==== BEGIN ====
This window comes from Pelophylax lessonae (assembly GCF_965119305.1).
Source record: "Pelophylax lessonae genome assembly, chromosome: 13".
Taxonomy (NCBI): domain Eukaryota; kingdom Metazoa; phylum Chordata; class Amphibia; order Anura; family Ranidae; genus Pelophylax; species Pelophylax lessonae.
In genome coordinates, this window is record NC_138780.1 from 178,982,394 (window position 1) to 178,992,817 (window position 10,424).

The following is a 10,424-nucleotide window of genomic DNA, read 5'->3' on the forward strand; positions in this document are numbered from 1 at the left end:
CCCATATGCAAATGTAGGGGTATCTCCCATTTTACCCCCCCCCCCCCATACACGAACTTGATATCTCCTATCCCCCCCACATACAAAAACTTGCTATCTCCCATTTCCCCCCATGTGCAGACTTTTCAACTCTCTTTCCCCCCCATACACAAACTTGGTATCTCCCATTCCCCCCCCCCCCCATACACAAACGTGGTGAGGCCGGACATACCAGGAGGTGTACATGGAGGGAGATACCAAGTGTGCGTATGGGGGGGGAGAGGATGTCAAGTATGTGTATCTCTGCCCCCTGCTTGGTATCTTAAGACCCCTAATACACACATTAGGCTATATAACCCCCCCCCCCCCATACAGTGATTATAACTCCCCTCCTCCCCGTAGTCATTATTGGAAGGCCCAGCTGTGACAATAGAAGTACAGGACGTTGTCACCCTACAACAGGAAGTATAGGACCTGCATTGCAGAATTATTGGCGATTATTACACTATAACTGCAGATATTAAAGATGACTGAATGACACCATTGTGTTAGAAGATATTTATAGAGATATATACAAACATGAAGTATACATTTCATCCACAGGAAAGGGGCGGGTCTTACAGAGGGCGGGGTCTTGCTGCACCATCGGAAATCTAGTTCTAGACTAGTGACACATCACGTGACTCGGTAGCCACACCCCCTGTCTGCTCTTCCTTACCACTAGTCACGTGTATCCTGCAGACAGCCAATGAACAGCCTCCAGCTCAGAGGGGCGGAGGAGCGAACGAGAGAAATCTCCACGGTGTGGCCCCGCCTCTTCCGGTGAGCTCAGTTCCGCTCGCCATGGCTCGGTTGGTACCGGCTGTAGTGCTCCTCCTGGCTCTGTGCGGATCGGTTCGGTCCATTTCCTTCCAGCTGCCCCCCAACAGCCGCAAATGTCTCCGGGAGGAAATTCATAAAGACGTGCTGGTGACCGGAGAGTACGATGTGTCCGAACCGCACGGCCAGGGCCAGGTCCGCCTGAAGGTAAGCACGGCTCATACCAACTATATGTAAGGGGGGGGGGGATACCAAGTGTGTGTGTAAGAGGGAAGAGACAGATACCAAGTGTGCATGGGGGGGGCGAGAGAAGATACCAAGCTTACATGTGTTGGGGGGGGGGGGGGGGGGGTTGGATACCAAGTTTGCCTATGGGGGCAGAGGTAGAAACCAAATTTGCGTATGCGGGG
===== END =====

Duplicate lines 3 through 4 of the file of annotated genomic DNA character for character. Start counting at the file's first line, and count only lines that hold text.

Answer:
Taxonomy (NCBI): domain Eukaryota; kingdom Metazoa; phylum Chordata; class Amphibia; order Anura; family Ranidae; genus Pelophylax; species Pelophylax lessonae.
In genome coordinates, this window is record NC_138780.1 from 178,982,394 (window position 1) to 178,992,817 (window position 10,424).